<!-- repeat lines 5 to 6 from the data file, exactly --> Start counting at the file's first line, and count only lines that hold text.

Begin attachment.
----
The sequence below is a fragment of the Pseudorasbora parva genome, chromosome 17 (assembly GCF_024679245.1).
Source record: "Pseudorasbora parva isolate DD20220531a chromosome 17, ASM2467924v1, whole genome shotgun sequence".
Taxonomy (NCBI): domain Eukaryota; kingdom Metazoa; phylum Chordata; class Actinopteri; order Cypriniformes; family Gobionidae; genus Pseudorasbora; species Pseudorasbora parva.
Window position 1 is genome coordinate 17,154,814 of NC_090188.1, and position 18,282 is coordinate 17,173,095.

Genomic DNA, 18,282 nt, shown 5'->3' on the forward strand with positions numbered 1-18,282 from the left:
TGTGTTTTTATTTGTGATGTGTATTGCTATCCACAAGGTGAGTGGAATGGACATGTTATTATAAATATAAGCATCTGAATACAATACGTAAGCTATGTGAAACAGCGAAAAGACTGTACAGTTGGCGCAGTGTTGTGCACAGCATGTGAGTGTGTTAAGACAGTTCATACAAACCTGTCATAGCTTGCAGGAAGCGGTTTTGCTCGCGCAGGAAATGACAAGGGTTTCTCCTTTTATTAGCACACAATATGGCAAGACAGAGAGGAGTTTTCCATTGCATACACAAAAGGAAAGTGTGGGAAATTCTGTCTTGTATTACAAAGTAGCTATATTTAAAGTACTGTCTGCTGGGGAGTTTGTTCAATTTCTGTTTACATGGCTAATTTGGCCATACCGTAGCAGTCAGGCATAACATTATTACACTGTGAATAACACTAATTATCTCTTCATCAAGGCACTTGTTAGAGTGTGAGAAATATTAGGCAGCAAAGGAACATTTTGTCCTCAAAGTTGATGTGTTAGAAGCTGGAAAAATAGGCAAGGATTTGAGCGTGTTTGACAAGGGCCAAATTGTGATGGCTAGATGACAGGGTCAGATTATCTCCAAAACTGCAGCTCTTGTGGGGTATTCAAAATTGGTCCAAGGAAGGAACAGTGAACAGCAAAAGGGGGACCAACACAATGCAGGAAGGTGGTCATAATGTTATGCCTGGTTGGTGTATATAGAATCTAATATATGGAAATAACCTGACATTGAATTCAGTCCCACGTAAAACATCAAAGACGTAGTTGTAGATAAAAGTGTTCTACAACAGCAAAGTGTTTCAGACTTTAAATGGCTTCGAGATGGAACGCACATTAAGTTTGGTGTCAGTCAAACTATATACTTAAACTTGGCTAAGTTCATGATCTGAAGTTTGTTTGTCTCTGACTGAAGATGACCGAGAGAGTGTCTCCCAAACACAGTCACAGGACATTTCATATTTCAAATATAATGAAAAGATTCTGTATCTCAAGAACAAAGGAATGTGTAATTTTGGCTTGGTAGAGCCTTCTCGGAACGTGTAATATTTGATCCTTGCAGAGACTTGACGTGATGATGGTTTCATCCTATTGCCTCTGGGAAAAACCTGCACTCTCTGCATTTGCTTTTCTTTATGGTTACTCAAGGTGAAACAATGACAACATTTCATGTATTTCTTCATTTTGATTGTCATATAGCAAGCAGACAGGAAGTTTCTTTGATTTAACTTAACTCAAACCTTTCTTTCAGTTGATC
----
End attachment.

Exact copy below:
Genomic DNA, 18,282 nt, shown 5'->3' on the forward strand with positions numbered 1-18,282 from the left:
TGTGTTTTTATTTGTGATGTGTATTGCTATCCACAAGGTGAGTGGAATGGACATGTTATTATAAATATAAGCATCTGAATACAATACGTAAGCTATGTGAAACAGCGAAAAGACTGTACAGTTGGCGCAGTGTTGTGCACAGCATGTGAGTGTGTTAAGACAGTTCATACAAACCTGTCATAGCTTGCAGGAAGCGGTTTTGCTCGCGCAGGAAATGACAAGGGTTTCTCCTTTTATTAGCACACAATATGGCAAGACAGAGAGGAGTTTTCCATTGCATACACAAAAGGAAAGTGTGGGAAATTCTGTCTTGTATTACAAAGTAGCTATATTTAAAGTACTGTCTGCTGGGGAGTTTGTTCAATTTCTGTTTACATGGCTAATTTGGCCATACCGTAGCAGTCAGGCATAACATTATTACACTGTGAATAACACTAATTATCTCTTCATCAAGGCACTTGTTAGAGTGTGAGAAATATTAGGCAGCAAAGGAACATTTTGTCCTCAAAGTTGATGTGTTAGAAGCTGGAAAAATAGGCAAGGATTTGAGCGTGTTTGACAAGGGCCAAATTGTGATGGCTAGATGACAGGGTCAGATTATCTCCAAAACTGCAGCTCTTGTGGGGTATTCAAAATTGGTCCAAGGAAGGAACAGTGAACAGCAAAAGGGGGACCAACACAATGCAGGAAGGTGGTCATAATGTTATGCCTGGTTGGTGTATATAGAATCTAATATATGGAAATAACCTGACATTGAATTCAGTCCCACGTAAAACATCAAAGACGTAGTTGTAGATAAAAGTGTTCTACAACAGCAAAGTGTTTCAGACTTTAAATGGCTTCGAGATGGAACGCACATTAAGTTTGGTGTCAGTCAAACTATATACTTAAACTTGGCTAAGTTCATGATCTGAAGTTTGTTTGTCTCTGACTGAAGATGACCGAGAGAGTGTCTCCCAAACACAGTCACAGGACATTTCATATTTCAAATATAATGAAAAGATTCTGTATCTCAAGAACAAAGGAATGTGTAATTTTGGCTTGGTAGAGCCTTCTCGGAACGTGTAATATTTGATCCTTGCAGAGACTTGACGTGATGATGGTTTCATCCTATTGCCTCTGGGAAAAACCTGCACTCTCTGCATTTGCTTTTCTTTATGGTTACTCAAGGTGAAACAATGACAACATTTCATGTATTTCTTCATTTTGATTGTCATATAGCAAGCAGACAGGAAGTTTCTTTGATTTAACTTAACTCAAACCTTTCTTTCAGTTGATC